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Integrated optimization of landslide alert systems

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Forecasting landslides with micro-seismic methods

New monitoring techniques developed by members of the Hungarian Academy of Sciences could help prevent the loss of human life to landslides.

Climate Change and Environment icon Climate Change and Environment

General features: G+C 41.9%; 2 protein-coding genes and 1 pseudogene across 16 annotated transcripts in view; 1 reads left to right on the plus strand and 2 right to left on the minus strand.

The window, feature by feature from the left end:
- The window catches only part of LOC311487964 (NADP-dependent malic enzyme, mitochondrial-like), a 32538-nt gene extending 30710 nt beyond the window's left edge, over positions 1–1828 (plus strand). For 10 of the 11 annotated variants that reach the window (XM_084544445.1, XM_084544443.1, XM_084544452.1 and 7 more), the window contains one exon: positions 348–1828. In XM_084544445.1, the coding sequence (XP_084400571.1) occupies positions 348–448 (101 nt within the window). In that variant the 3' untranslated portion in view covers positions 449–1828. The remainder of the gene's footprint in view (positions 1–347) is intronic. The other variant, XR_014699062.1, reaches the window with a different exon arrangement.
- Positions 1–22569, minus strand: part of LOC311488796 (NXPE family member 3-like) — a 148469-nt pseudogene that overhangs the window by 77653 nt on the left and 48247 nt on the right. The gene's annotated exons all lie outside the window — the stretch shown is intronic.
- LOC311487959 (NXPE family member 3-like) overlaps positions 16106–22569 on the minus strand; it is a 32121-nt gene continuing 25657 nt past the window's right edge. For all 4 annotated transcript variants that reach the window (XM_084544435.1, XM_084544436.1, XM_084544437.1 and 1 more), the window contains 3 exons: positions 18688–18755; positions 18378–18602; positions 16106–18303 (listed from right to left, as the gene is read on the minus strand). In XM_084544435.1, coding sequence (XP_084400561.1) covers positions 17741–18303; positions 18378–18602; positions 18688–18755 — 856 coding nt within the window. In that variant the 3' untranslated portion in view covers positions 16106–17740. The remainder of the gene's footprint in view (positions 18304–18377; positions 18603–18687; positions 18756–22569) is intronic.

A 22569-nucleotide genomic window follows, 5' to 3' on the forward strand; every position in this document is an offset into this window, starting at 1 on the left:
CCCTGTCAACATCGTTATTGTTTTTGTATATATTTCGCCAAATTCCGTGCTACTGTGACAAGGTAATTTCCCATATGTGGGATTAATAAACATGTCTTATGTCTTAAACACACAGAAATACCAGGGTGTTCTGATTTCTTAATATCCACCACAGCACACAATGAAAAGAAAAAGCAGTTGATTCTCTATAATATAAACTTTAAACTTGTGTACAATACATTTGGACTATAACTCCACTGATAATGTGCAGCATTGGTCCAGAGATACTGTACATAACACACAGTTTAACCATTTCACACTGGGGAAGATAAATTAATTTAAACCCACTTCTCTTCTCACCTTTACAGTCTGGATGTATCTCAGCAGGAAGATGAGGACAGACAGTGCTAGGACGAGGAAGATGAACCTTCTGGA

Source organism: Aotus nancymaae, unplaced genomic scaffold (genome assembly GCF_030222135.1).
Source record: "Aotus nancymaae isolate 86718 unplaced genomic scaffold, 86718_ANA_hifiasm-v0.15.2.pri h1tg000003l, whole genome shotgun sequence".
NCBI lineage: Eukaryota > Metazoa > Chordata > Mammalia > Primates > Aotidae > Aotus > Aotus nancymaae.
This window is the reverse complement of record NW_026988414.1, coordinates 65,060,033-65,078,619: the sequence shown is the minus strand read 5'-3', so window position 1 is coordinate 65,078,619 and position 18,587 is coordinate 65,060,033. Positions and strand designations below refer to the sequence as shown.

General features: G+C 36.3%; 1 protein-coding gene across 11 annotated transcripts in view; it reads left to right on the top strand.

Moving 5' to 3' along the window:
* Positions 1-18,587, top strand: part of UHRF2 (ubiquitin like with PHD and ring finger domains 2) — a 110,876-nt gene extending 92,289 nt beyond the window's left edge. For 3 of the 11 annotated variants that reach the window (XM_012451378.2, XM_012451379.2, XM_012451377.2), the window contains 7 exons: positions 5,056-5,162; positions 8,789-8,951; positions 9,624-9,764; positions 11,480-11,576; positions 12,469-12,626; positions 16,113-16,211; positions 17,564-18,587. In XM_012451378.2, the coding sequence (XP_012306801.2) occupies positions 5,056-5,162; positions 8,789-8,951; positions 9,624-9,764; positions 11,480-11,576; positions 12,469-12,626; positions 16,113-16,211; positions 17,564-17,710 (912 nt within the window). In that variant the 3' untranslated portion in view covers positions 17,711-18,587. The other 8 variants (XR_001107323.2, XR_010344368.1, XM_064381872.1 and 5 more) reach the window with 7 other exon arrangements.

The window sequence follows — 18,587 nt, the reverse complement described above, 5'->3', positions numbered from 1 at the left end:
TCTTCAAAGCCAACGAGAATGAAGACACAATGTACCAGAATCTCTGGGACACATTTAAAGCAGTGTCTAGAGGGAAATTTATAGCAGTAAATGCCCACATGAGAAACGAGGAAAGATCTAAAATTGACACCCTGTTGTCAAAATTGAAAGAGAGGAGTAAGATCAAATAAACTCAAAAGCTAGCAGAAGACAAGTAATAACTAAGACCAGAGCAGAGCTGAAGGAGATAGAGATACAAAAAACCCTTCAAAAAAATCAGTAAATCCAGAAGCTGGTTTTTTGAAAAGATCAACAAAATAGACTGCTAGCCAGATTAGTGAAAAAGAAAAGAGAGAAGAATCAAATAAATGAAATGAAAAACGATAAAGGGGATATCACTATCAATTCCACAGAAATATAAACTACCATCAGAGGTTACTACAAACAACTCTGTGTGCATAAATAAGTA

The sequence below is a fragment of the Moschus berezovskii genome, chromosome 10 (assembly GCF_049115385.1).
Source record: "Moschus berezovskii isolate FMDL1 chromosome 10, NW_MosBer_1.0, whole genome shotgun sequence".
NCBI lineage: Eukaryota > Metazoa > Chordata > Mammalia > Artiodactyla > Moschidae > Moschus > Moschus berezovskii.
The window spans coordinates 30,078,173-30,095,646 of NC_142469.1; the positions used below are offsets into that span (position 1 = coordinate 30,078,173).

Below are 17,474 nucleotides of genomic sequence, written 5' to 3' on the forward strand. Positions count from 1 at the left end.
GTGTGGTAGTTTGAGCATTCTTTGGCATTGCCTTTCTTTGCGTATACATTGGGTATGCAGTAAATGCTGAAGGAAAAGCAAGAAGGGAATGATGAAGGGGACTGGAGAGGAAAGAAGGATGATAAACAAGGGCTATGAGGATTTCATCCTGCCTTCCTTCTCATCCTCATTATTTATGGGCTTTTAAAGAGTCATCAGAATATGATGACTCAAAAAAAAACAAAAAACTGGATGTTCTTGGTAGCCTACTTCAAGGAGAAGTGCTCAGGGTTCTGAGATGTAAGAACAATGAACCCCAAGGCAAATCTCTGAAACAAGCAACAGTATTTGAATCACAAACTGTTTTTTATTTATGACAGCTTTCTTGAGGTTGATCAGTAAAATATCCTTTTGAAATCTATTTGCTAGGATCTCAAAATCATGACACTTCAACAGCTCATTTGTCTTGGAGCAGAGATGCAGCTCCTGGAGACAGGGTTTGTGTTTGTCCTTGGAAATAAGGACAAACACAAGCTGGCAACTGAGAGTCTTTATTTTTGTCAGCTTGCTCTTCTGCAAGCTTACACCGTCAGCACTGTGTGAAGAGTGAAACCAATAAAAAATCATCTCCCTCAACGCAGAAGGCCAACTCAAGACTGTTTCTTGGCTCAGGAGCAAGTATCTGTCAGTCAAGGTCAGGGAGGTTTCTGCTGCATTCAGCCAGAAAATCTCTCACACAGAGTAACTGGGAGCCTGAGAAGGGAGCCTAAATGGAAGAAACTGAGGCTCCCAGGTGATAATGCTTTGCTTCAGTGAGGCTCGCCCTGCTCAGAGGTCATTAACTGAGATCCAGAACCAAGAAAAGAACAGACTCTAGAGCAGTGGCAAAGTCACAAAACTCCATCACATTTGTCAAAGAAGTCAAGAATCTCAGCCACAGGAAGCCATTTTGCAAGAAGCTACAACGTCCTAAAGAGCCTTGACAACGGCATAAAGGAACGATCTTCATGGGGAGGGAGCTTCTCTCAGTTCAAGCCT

The Energy, Environment and Sustainable Development Programme set aside significant funding for researching natural disasters such as landslides. The OASYS research consortium was granted over one million euros to establish a fruitful collaboration between the numerous scientific disciplines involved in the study of landslides. Scientists with the Geodetic and Geophysical Research Institute (GGRI) of the Hungarian Academy of Sciences participated in OASYS. Their investigation focussed on loess walls, aeolian deposits that are highly susceptible to landslides. GGRI's objective was to develop new observational techniques to complement current methods such as geodetic deformation monitoring. They searched for signals that could possibly be exploited to forecast pending landslides. More specifically, they experimented with micro-seismic methods to monitor vibrations in the loess walls. The GGRI researchers discovered that they could detect very small scale deformations in the loess that were missed by other methods. Analysis of the data in real-time provided insight into key geotechnical features of the deposit. Consequently, GGRI is proceeding with the incorporation of this technology into the OASYS early warning system for landslides.

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